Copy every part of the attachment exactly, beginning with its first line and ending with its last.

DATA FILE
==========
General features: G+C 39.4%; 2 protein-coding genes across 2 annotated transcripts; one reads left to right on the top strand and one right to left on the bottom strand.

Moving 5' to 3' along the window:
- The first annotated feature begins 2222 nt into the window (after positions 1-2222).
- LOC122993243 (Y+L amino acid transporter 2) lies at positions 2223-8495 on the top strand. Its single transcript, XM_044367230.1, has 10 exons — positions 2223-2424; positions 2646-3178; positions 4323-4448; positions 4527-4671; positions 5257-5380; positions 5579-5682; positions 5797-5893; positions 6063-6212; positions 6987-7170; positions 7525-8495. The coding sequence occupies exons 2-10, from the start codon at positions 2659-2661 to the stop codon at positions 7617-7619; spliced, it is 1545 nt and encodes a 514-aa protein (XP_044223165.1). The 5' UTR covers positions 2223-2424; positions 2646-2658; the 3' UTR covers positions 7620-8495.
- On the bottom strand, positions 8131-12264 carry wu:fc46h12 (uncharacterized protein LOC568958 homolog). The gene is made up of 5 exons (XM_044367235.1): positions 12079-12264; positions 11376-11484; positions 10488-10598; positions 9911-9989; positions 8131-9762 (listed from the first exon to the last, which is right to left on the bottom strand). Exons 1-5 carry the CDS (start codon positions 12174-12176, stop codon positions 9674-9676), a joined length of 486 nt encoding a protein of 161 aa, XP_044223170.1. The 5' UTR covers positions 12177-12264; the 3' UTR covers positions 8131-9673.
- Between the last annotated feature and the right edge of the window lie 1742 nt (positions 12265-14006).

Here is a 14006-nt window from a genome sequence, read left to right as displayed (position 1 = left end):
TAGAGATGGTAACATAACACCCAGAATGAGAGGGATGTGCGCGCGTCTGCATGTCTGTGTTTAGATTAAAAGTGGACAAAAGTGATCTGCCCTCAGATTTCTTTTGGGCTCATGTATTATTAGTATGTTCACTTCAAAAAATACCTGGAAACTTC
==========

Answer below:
General features: G+C 39.4%; 2 protein-coding genes across 2 annotated transcripts; one reads left to right on the top strand and one right to left on the bottom strand.

Moving 5' to 3' along the window:
- The first annotated feature begins 2222 nt into the window (after positions 1-2222).
- LOC122993243 (Y+L amino acid transporter 2) lies at positions 2223-8495 on the top strand. Its single transcript, XM_044367230.1, has 10 exons — positions 2223-2424; positions 2646-3178; positions 4323-4448; positions 4527-4671; positions 5257-5380; positions 5579-5682; positions 5797-5893; positions 6063-6212; positions 6987-7170; positions 7525-8495. The coding sequence occupies exons 2-10, from the start codon at positions 2659-2661 to the stop codon at positions 7617-7619; spliced, it is 1545 nt and encodes a 514-aa protein (XP_044223165.1). The 5' UTR covers positions 2223-2424; positions 2646-2658; the 3' UTR covers positions 7620-8495.
- On the bottom strand, positions 8131-12264 carry wu:fc46h12 (uncharacterized protein LOC568958 homolog). The gene is made up of 5 exons (XM_044367235.1): positions 12079-12264; positions 11376-11484; positions 10488-10598; positions 9911-9989; positions 8131-9762 (listed from the first exon to the last, which is right to left on the bottom strand). Exons 1-5 carry the CDS (start codon positions 12174-12176, stop codon positions 9674-9676), a joined length of 486 nt encoding a protein of 161 aa, XP_044223170.1. The 5' UTR covers positions 12177-12264; the 3' UTR covers positions 8131-9673.
- Between the last annotated feature and the right edge of the window lie 1742 nt (positions 12265-14006).

Here is a 14006-nt window from a genome sequence, read left to right as displayed (position 1 = left end):
TAGAGATGGTAACATAACACCCAGAATGAGAGGGATGTGCGCGCGTCTGCATGTCTGTGTTTAGATTAAAAGTGGACAAAAGTGATCTGCCCTCAGATTTCTTTTGGGCTCATGTATTATTAGTATGTTCACTTCAAAAAATACCTGGAAACTTC